The Most Important Day In Our History
November 4, 1946, is the most significant day in the proud history of the Manly Warringah Sea Eagles.
Today, November 4, 2015, marks 69 years to the day since Manly Warringah were granted entry to the NSWRL competition after being twice denied in 1937 and 1944. The opportunity came after the Manly and Warringah Junior Rugby League district representative side won the Presidents Cup in 1946 - considered the entry level to the first grade competition.
In the book, ‘The Sea Eagle Has Landed’, author Robert Smith wrote Manly had ‘built an irrefutable argument’ for entry into the competition.
Manly and Warringah Junior Rugby League President, Bill Seymour, Secretary Jack Munro, and long-serving committeeman, Norman McNally, were the local representatives at the special NSWRL general committee meeting.
Parent club North Sydney Bears - established in 1908 - pledged their support despite having a huge influx of Manly juniors in their grades.
“During World War II, no effort was made to increase the number of clubs playing under the control of the NSWRL as there were bigger things to consider,’’ stated Reg Bowd, North Sydney Secretary, in the book.
“But now that the War is over we feel that the time is ripe to extend to league players an opportunity to indulge in their favourite game on their own home grounds. I know of many (rugby) union code players in Manly-Warringah, who are anxious to change to league yet, so far, they have not been given the opportunity.”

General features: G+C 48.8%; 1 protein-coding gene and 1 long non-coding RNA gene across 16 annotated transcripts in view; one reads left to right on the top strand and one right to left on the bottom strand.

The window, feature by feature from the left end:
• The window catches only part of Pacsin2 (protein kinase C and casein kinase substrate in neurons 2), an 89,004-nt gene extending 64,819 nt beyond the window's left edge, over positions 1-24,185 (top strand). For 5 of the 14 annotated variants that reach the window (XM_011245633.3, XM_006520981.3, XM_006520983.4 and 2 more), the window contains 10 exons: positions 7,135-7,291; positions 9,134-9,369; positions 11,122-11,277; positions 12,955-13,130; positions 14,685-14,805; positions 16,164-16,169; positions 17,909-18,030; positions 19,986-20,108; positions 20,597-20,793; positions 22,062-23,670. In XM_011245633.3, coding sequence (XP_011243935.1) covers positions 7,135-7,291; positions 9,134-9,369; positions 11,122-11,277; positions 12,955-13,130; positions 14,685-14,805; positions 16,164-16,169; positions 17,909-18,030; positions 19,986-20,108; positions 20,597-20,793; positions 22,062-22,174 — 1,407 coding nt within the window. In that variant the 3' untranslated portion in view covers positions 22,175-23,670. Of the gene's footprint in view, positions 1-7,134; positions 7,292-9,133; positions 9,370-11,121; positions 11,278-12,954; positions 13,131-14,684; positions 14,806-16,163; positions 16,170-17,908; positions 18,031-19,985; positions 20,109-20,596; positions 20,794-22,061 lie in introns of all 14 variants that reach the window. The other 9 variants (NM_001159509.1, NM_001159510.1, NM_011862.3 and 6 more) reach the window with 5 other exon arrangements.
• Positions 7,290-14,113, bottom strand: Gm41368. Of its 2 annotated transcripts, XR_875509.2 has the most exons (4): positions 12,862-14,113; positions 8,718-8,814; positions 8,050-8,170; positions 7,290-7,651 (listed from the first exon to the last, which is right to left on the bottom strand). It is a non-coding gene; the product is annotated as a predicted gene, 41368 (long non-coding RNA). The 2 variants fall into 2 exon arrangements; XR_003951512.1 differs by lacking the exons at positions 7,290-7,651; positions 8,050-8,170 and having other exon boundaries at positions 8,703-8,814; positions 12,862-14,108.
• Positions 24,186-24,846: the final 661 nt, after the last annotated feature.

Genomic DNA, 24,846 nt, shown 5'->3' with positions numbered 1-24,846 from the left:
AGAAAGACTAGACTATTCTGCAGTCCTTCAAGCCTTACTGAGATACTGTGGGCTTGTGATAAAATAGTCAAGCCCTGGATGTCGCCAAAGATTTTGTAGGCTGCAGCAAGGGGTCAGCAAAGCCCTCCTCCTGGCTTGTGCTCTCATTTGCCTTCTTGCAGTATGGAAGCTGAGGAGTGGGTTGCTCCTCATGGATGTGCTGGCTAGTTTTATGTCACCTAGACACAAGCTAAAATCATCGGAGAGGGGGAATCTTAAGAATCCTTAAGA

The motion to accept Manly was carried unanimously. Parramatta were also granted entry at the same meeting.
Rugby league historian Sean Fagan wrote Norths selflessly pledged support for Manly's bid, even though its inclusion would see them lose a large number of players from all grades with the immediate application of the residential rule.
“They believed that Manly's inclusion would provide a far better platform for League to gain a hold over Union in the peninsula area,” Fagan wrote.
League followers in the Manly district packed in to Luana Hall (now Dee Why RSL Club) on Pittwater Road for the inaugural meeting of the Manly-Warringah District Rugby League Football Club on November 20, 1946.
Manly adopted maroon and white as its district colours, the same colours as junior club, Freshwater. The colours were first worn by Freshwater Surf Life Saving Club in 1908.
Manly Warringah chose a Sea Eagle, a native bird of prey on the Sydney coastline, as its emblem.
The inaugural season of the Sea Eagles saw 528 Members enrolled, Brookvale Oval secured as the home ground, and Harold Johnson, the former South Sydney half-back, appointed as the first coach.
The excitement about the new Manly Warringah Club attracted more than 200 players at the first training session at Brookvale Oval.
Manly’s first premiership match resulted in a 15-13 loss to Western Suburbs at Brookvale Oval on Saturday, April 12, 1947.
The first win came in round eight over Parramatta on Saturday, May 31, a 15-7 victory, under new coach, Ray Stehr. Johnson was sacked after the Sea Eagles lost their first five matches.
History now shows the Sea Eagles went on to win eight first grade premierships to become one of the most powerful and successful rugby league clubs in the game.